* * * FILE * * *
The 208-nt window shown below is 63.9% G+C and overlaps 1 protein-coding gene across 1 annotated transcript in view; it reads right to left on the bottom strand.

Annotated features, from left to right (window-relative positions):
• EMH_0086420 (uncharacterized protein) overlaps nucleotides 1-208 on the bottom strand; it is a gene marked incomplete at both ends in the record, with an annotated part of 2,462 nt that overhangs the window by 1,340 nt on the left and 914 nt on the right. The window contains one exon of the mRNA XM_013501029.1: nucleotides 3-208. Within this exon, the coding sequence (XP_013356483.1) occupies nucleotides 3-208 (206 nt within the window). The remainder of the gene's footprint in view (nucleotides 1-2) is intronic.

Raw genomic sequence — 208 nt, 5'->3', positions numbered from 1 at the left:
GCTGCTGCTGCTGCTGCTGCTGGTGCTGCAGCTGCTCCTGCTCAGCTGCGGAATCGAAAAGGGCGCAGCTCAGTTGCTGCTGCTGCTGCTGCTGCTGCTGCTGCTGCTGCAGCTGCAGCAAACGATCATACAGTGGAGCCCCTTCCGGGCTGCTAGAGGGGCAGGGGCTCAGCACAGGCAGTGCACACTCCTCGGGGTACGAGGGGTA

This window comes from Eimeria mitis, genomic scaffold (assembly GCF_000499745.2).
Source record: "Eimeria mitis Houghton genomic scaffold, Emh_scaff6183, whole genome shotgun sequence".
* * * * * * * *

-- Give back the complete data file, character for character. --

The 208-nt window shown below is 63.9% G+C and overlaps 1 protein-coding gene across 1 annotated transcript in view; it reads right to left on the bottom strand.

Annotated features, from left to right (window-relative positions):
• EMH_0086420 (uncharacterized protein) overlaps nucleotides 1-208 on the bottom strand; it is a gene marked incomplete at both ends in the record, with an annotated part of 2,462 nt that overhangs the window by 1,340 nt on the left and 914 nt on the right. The window contains one exon of the mRNA XM_013501029.1: nucleotides 3-208. Within this exon, the coding sequence (XP_013356483.1) occupies nucleotides 3-208 (206 nt within the window). The remainder of the gene's footprint in view (nucleotides 1-2) is intronic.

Raw genomic sequence — 208 nt, 5'->3', positions numbered from 1 at the left:
GCTGCTGCTGCTGCTGCTGCTGGTGCTGCAGCTGCTCCTGCTCAGCTGCGGAATCGAAAAGGGCGCAGCTCAGTTGCTGCTGCTGCTGCTGCTGCTGCTGCTGCTGCTGCAGCTGCAGCAAACGATCATACAGTGGAGCCCCTTCCGGGCTGCTAGAGGGGCAGGGGCTCAGCACAGGCAGTGCACACTCCTCGGGGTACGAGGGGTA

This window comes from Eimeria mitis, genomic scaffold (assembly GCF_000499745.2).
Source record: "Eimeria mitis Houghton genomic scaffold, Emh_scaff6183, whole genome shotgun sequence".